WHAT ARE YOU PURCHASING IN THIS GAME OF THREE CARD MONTE?
Insurance is a contract, represented by a policy, in which an individual or entity receives financial protection or reimbursement against losses from an insurance company. The company pools clients’ risks to make payments more affordable for the insured.
Insurance policies are used to hedge against the risk of financial losses, both big and small, that may result from damage to the insured or her property, or from liability for damage or injury caused to a third party.
HOW IT WORKS FOR AUTO AND PROPERTY INSURANCE.
Most people are familiar with how this works in terms of auto and property insurance. The insurance company offers you insurance at a particular price and imposes conditions based upon its determination of its level of risk given the value of the property you are trying to insure, where the property is located, how often you have put in a claim in the past, and how likely a loss is based on historical precedent. If something happens to your home or auto you submit a claim, the claim is evaluated, and if the loss is covered, you are reimbursed for your loss after you meet your deductible.
During most years, the majority of people who hold policies will not have a loss, and those premiums will go to pay for the losses of the small sub-set of policyholders that do experience a loss. The difference between what the insurance company pays out in claims and what they collect in premiums is its profit.
By the same token, most years the insurance company is able to accurately estimate losses. In a good year an insurance company pays out less than it thought it would in claims and it makes a greater profit. In a bad year there is a natural or man-made disaster that causes the insurance company to pay out much more than it collected. Some portion of its profits from earlier years is held in reserve to pay for these greater-than-expected losses. Insurance shields you from potentially devastating losses by paying a relatively small amount each year.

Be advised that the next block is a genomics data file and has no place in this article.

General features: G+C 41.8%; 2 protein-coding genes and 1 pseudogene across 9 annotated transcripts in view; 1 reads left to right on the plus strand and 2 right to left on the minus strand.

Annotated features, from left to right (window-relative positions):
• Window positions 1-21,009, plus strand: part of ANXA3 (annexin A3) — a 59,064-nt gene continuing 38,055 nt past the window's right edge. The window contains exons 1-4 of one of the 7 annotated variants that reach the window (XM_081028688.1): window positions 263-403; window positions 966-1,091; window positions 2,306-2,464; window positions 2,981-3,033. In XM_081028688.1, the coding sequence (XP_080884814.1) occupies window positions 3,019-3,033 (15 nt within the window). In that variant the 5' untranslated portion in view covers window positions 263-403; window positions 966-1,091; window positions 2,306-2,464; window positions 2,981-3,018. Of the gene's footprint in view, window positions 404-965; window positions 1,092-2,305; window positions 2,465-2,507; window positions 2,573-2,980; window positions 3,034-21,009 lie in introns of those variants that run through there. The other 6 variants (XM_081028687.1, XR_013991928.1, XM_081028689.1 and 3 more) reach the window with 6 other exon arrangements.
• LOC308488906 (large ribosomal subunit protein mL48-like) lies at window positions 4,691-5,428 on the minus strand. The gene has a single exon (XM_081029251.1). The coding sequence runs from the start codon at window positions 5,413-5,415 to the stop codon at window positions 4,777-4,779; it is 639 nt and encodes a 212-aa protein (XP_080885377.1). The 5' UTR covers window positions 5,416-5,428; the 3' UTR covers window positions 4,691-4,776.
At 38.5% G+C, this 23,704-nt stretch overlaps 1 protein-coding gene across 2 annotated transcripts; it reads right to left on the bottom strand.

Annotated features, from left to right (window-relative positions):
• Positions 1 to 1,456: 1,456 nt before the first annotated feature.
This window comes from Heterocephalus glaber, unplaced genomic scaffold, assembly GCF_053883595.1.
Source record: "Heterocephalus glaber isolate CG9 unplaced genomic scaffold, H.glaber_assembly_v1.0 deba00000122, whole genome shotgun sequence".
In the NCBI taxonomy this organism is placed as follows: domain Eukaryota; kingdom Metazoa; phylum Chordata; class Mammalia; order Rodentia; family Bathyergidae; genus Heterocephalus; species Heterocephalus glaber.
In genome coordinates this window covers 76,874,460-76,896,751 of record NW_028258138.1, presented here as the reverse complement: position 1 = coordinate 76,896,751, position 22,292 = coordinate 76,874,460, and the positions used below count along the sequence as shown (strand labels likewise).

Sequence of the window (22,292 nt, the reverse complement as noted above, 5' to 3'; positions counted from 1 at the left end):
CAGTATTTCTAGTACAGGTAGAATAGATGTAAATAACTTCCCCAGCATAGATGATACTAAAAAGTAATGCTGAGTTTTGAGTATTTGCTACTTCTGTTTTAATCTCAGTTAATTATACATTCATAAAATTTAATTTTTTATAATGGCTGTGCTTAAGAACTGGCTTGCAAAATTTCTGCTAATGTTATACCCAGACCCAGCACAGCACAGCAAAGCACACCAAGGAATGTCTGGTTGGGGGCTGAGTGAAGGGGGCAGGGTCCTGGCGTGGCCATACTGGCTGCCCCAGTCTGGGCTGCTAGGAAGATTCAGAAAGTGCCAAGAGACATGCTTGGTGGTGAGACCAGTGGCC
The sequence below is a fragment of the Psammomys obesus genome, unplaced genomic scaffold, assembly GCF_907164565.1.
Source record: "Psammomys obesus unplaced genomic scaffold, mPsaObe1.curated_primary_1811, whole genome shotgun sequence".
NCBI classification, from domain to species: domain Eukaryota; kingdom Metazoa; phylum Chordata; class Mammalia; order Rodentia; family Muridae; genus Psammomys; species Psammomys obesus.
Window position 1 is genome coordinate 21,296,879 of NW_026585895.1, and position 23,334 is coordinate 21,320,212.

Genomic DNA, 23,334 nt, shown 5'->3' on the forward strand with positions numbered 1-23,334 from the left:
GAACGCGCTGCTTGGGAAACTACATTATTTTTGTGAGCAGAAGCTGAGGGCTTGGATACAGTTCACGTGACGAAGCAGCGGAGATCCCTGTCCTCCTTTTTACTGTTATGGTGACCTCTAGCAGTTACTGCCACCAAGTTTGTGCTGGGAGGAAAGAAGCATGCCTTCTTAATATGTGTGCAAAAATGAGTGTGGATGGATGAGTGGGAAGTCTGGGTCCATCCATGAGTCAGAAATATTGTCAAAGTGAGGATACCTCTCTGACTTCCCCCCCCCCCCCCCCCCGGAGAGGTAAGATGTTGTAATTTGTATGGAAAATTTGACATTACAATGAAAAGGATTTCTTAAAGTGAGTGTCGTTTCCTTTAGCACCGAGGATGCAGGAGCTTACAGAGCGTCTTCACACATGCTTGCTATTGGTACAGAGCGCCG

NOT QUITE THE SAME FOR HEALTH INSURANCE.
Health insurance doesn’t work like this. It is not merely a hedge against the risk of financial loss if you have a catastrophic illness or accident. It provides coverage for all manner of routine medical services. Your insurance covers doctor visits, specialist visits, physical therapy, routine blood tests and vaccines, just to name a few.
In this case, a health insurance company isn’t just making an educated guess about how many of its members will need costly medical care in any given year. The insurer must also price in the cost of expensive and foreseeable routine care. Health insurance companies make money by taking in more in premiums than they pay out in claims.
ADD ANOTHER LAYER OF COMPLEXITY
Moreover, the Affordable Care Act (ACA), also known as “Obamacare,” made two fundamental changes to health insurance.
- It requires insurers to cover people regardless of how sick they may be.
- It requires everyone to carry health insurance regardless of how healthy they may be.
Thus, unlike other forms of insurance, commercial health insurers are not allowed to evaluate their risk – and consumers are not allowed to evaluate the reward of carrying insurance. Under these circumstances health “insurance” is a way for private companies to manage the interface between patients and the healthcare system, rather than a hedge against unanticipated loss.
MORE LIKE A CONVENIENT MIDDLEMAN.
Your health insurer will be involved in administering, evaluating and negotiating every interaction you have with the healthcare system. Your insurer will determine which doctors you can see, what it will cost, which treatments are covered and under what circumstances, which hospitals you may go to, and the type and quantity of medication that is covered.
This responsibility means health insurance companies are more like healthcare managers, which is exactly what government-run healthcare programs such as Medicare, Medicaid and CHIP are charged with performing. The only question that remains is which entity is most efficient and effective at managing care?
WILL YOU PICK A WINNER?
While the jury is still out on this question, most people are left to their own devices to evaluate their healthcare coverage options – either from their employer, or individual plans offered through the healthcare marketplace or directly from insurance companies.
Unlike auto or property insurance, where you likely will not have to call in that coverage, almost everyone will utilize some sort of healthcare service this year. Making sure you have all the information you need to make the right decision for you will make this purchase less of a gamble.